Background & aims: Hepatitis E virus (HEV) is the most common cause of acute viral hepatitis worldwide and is mainly transmitted via the fecal-oral route or through consumption of contaminated food products. Due to the lack of efficient cell culture systems for the propagation of HEV, limited data regarding its sensitivity to chemical disinfectants are available. Consequently, preventive and evidence-based hygienic guidelines on HEV disinfection are lacking.
Methods: We used a robust HEV genotype 3 cell culture model which enables quantification of viral infection of quasi-enveloped and naked HEV particles. For HEV genotype 1 infections, we used the primary isolate Sar55 in a fecal suspension. Standardized quantitative suspension tests using end point dilution and large-volume plating were performed for the determination of virucidal activity of alcohols (1-propanol, 2-propanol, ethanol), WHO disinfectant formulations and 5 different commercial hand disinfectants against HEV. Iodixanol gradients were conducted to elucidate the influence of ethanol on quasi-enveloped viral particles.
Results: Naked and quasi-enveloped HEV was resistant to alcohols as well as alcohol-based formulations recommended by the WHO. Of the tested commercial hand disinfectants only 1 product displayed virucidal activity against HEV. This activity could be linked to phosphoric acid as an essential ingredient. Finally, we observed that ethanol and possibly non-active alcohol-based disinfectants disrupt the quasi-envelope structure of HEV particles, while leaving the highly transmissible and infectious naked virions intact.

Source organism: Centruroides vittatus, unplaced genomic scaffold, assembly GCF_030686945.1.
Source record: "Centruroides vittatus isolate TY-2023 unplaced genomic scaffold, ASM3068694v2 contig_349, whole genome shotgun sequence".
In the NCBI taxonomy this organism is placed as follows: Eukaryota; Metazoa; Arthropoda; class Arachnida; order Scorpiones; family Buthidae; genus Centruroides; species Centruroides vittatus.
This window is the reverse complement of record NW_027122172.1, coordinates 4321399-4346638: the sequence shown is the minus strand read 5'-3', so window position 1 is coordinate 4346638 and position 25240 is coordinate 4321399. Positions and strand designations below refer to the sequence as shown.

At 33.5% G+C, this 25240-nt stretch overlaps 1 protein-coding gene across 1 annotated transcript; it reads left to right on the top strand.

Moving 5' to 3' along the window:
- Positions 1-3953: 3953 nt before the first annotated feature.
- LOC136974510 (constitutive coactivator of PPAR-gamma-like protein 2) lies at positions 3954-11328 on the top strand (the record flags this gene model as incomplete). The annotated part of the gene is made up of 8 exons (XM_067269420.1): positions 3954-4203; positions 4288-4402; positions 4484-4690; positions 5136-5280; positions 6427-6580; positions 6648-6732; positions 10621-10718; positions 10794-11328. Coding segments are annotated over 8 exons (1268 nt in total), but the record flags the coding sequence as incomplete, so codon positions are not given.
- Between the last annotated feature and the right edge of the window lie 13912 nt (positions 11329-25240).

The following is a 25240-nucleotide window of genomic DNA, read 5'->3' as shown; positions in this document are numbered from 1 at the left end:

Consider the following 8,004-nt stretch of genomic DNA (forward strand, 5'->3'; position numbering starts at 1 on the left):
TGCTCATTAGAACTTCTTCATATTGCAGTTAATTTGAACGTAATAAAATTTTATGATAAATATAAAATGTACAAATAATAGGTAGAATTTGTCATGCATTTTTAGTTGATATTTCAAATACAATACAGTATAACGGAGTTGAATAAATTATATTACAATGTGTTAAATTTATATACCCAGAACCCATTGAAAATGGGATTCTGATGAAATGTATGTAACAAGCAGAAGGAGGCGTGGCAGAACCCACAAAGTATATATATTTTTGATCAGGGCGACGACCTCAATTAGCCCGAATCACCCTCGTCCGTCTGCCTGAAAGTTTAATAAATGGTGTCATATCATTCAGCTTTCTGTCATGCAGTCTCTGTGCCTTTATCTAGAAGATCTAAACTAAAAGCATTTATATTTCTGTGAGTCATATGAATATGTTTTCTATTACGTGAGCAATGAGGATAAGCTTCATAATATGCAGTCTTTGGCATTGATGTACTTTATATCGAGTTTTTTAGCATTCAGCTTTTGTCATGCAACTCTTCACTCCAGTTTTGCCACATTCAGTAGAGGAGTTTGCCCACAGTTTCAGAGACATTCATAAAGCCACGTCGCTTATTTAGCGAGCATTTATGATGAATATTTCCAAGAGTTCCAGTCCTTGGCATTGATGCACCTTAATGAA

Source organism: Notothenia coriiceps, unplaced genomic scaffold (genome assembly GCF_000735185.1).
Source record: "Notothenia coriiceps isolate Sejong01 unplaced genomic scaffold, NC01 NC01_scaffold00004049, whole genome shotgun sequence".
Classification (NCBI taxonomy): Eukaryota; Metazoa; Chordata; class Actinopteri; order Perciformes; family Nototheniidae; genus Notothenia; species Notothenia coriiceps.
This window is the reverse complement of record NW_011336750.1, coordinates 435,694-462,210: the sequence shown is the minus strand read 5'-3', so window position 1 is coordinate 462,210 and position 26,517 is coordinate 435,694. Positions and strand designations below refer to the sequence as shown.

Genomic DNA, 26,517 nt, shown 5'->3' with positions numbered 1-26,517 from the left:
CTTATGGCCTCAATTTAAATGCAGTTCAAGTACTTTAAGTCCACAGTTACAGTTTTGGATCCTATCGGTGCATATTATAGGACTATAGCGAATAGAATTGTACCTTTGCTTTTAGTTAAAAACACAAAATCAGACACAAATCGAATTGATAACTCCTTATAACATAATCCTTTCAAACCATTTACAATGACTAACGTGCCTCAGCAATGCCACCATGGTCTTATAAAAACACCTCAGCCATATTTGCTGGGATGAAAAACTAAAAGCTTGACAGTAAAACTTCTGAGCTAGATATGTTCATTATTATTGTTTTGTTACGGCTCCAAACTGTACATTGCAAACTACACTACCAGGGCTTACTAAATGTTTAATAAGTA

Conclusions: Different alcohols and alcohol-based hand disinfectants were insufficient to eliminate HEV infectivity with the exception of 1 commercial ethanol-based product that included phosphoric acid. These findings have major implications for the development of measures to reduce viral transmission in clinical practice.
Lay summary: Hepatitis E virus (HEV) showed a high level of resistance to alcohols and alcohol-based hand disinfectants. The addition of phosphoric acid to alcohol was essential for virucidal activity against HEV. This information should be used to guide improved hygiene measures for the prevention of HEV transmission.
Keywords: alcohol; disinfection; hepatitis E virus (HEV); inactivation; suspension assay.
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